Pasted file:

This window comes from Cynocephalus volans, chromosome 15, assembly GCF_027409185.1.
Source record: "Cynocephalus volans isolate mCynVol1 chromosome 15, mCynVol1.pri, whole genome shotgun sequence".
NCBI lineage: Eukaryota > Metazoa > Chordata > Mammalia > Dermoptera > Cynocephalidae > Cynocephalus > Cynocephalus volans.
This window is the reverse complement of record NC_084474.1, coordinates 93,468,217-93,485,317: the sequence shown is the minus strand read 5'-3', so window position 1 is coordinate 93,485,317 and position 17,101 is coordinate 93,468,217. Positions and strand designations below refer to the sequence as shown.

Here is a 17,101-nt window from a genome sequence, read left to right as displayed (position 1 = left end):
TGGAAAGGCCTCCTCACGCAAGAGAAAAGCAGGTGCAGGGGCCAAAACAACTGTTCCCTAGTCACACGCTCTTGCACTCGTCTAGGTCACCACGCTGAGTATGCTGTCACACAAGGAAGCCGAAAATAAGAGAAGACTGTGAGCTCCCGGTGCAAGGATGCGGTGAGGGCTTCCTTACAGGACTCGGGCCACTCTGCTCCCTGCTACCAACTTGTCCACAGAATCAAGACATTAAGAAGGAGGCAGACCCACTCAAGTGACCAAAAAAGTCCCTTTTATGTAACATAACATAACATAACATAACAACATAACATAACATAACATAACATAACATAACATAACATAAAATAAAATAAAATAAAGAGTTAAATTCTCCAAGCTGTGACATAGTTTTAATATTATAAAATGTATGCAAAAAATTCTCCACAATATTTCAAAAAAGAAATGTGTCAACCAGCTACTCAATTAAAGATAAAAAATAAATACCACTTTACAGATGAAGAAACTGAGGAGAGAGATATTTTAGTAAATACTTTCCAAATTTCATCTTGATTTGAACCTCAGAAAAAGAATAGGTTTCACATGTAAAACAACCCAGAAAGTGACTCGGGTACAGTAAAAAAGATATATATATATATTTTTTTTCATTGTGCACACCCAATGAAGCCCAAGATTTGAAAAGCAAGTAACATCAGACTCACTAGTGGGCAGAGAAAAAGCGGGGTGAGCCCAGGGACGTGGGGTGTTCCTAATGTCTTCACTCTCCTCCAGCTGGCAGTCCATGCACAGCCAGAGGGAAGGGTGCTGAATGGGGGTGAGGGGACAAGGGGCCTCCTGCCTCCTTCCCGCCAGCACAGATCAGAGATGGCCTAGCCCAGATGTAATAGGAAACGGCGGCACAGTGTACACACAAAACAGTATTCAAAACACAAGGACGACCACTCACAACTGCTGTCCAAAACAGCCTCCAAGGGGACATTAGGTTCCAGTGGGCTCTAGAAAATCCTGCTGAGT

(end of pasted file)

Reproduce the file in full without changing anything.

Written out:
This window comes from Cynocephalus volans, chromosome 15, assembly GCF_027409185.1.
Source record: "Cynocephalus volans isolate mCynVol1 chromosome 15, mCynVol1.pri, whole genome shotgun sequence".
NCBI lineage: Eukaryota > Metazoa > Chordata > Mammalia > Dermoptera > Cynocephalidae > Cynocephalus > Cynocephalus volans.
This window is the reverse complement of record NC_084474.1, coordinates 93,468,217-93,485,317: the sequence shown is the minus strand read 5'-3', so window position 1 is coordinate 93,485,317 and position 17,101 is coordinate 93,468,217. Positions and strand designations below refer to the sequence as shown.

Here is a 17,101-nt window from a genome sequence, read left to right as displayed (position 1 = left end):
TGGAAAGGCCTCCTCACGCAAGAGAAAAGCAGGTGCAGGGGCCAAAACAACTGTTCCCTAGTCACACGCTCTTGCACTCGTCTAGGTCACCACGCTGAGTATGCTGTCACACAAGGAAGCCGAAAATAAGAGAAGACTGTGAGCTCCCGGTGCAAGGATGCGGTGAGGGCTTCCTTACAGGACTCGGGCCACTCTGCTCCCTGCTACCAACTTGTCCACAGAATCAAGACATTAAGAAGGAGGCAGACCCACTCAAGTGACCAAAAAAGTCCCTTTTATGTAACATAACATAACATAACATAACAACATAACATAACATAACATAACATAACATAACATAACATAAAATAAAATAAAATAAAGAGTTAAATTCTCCAAGCTGTGACATAGTTTTAATATTATAAAATGTATGCAAAAAATTCTCCACAATATTTCAAAAAAGAAATGTGTCAACCAGCTACTCAATTAAAGATAAAAAATAAATACCACTTTACAGATGAAGAAACTGAGGAGAGAGATATTTTAGTAAATACTTTCCAAATTTCATCTTGATTTGAACCTCAGAAAAAGAATAGGTTTCACATGTAAAACAACCCAGAAAGTGACTCGGGTACAGTAAAAAAGATATATATATATATTTTTTTTCATTGTGCACACCCAATGAAGCCCAAGATTTGAAAAGCAAGTAACATCAGACTCACTAGTGGGCAGAGAAAAAGCGGGGTGAGCCCAGGGACGTGGGGTGTTCCTAATGTCTTCACTCTCCTCCAGCTGGCAGTCCATGCACAGCCAGAGGGAAGGGTGCTGAATGGGGGTGAGGGGACAAGGGGCCTCCTGCCTCCTTCCCGCCAGCACAGATCAGAGATGGCCTAGCCCAGATGTAATAGGAAACGGCGGCACAGTGTACACACAAAACAGTATTCAAAACACAAGGACGACCACTCACAACTGCTGTCCAAAACAGCCTCCAAGGGGACATTAGGTTCCAGTGGGCTCTAGAAAATCCTGCTGAGT